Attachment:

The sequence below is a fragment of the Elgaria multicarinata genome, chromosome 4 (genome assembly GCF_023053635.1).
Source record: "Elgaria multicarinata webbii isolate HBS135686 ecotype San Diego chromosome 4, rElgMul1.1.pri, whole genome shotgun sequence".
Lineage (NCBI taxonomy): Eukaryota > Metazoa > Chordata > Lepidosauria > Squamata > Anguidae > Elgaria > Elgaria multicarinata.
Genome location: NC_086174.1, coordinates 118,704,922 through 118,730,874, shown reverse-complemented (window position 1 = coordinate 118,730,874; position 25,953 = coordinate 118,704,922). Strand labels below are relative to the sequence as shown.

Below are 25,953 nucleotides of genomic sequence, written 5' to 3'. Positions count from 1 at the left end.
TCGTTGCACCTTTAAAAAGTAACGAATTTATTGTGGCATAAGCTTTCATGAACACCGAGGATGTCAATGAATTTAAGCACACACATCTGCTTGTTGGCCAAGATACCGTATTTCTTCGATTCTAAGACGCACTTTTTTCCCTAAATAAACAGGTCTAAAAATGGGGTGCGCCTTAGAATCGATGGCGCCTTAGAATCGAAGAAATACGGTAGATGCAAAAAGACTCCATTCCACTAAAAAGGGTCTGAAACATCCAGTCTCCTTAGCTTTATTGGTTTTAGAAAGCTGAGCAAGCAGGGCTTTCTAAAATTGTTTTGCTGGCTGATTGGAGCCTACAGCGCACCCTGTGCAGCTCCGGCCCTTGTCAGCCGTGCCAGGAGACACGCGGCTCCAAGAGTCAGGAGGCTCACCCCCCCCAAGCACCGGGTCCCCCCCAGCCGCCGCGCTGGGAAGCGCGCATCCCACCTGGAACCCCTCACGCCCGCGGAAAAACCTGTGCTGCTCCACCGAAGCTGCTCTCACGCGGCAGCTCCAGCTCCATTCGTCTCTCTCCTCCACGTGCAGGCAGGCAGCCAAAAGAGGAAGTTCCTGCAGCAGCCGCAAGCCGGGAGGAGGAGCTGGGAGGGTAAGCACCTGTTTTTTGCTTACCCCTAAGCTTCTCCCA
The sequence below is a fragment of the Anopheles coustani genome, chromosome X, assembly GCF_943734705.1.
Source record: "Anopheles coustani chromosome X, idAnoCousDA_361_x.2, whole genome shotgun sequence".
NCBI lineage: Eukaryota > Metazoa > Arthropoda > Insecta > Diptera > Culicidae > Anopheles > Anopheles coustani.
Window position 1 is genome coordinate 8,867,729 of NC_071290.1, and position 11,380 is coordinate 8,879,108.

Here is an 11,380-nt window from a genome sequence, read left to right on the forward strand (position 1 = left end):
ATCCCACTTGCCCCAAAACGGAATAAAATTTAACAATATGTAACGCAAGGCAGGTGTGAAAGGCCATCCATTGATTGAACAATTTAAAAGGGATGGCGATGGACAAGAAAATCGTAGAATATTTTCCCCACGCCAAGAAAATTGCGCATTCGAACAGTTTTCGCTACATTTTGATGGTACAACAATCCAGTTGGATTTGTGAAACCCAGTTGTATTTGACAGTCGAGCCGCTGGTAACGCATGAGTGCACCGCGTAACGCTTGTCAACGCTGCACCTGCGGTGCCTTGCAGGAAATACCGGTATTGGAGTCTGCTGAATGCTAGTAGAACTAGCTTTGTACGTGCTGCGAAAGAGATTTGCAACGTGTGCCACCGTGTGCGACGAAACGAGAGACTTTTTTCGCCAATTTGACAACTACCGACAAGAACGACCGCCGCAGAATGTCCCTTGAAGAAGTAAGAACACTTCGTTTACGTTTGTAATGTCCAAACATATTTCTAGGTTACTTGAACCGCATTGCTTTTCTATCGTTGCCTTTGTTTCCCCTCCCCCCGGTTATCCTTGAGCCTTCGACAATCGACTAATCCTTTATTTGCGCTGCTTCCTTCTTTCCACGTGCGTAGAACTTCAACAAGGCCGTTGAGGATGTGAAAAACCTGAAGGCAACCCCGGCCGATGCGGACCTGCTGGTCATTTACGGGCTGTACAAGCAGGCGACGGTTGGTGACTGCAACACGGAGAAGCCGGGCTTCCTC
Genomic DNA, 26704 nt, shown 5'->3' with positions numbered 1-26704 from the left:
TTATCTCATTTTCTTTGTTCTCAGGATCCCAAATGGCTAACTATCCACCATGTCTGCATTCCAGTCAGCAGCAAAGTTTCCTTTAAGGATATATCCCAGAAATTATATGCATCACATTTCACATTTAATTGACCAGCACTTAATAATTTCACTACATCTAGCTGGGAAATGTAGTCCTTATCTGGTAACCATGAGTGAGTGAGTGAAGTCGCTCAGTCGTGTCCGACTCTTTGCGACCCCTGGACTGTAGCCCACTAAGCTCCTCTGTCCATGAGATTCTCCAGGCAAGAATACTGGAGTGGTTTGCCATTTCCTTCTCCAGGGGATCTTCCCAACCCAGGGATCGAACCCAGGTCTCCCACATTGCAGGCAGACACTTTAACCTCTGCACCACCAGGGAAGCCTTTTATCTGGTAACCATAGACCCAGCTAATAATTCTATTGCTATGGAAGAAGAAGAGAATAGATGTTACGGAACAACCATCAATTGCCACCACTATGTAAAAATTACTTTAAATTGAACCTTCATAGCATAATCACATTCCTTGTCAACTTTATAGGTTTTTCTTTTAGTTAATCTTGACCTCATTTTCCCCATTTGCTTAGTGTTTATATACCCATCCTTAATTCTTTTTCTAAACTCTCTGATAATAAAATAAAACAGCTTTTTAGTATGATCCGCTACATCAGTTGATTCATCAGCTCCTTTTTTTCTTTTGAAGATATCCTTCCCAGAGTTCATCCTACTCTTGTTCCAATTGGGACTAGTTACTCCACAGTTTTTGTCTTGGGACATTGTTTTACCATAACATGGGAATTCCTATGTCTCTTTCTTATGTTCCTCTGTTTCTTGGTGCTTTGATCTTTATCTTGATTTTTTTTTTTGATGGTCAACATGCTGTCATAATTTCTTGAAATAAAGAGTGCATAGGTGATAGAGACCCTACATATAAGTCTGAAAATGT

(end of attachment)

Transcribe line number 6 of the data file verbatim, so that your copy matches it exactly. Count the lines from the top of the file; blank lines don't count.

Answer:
TCGTTGCACCTTTAAAAAGTAACGAATTTATTGTGGCATAAGCTTTCATGAACACCGAGGATGTCAATGAATTTAAGCACACACATCTGCTTGTTGGCCAAGATACCGTATTTCTTCGATTCTAAGACGCACTTTTTTCCCTAAATAAACAGGTCTAAAAATGGGGTGCGCCTTAGAATCGATGGCGCCTTAGAATCGAAGAAATACGGTAGATGCAAAAAGACTCCATTCCACTAAAAAGGGTCTGAAACATCCAGTCTCCTTAGCTTTATTGGTTTTAGAAAGCTGAGCAAGCAGGGCTTTCTAAAATTGTTTTGCTGGCTGATTGGAGCCTACAGCGCACCCTGTGCAGCTCCGGCCCTTGTCAGCCGTGCCAGGAGACACGCGGCTCCAAGAGTCAGGAGGCTCACCCCCCCCAAGCACCGGGTCCCCCCCAGCCGCCGCGCTGGGAAGCGCGCATCCCACCTGGAACCCCTCACGCCCGCGGAAAAACCTGTGCTGCTCCACCGAAGCTGCTCTCACGCGGCAGCTCCAGCTCCATTCGTCTCTCTCCTCCACGTGCAGGCAGGCAGCCAAAAGAGGAAGTTCCTGCAGCAGCCGCAAGCCGGGAGGAGGAGCTGGGAGGGTAAGCACCTGTTTTTTGCTTACCCCTAAGCTTCTCCCA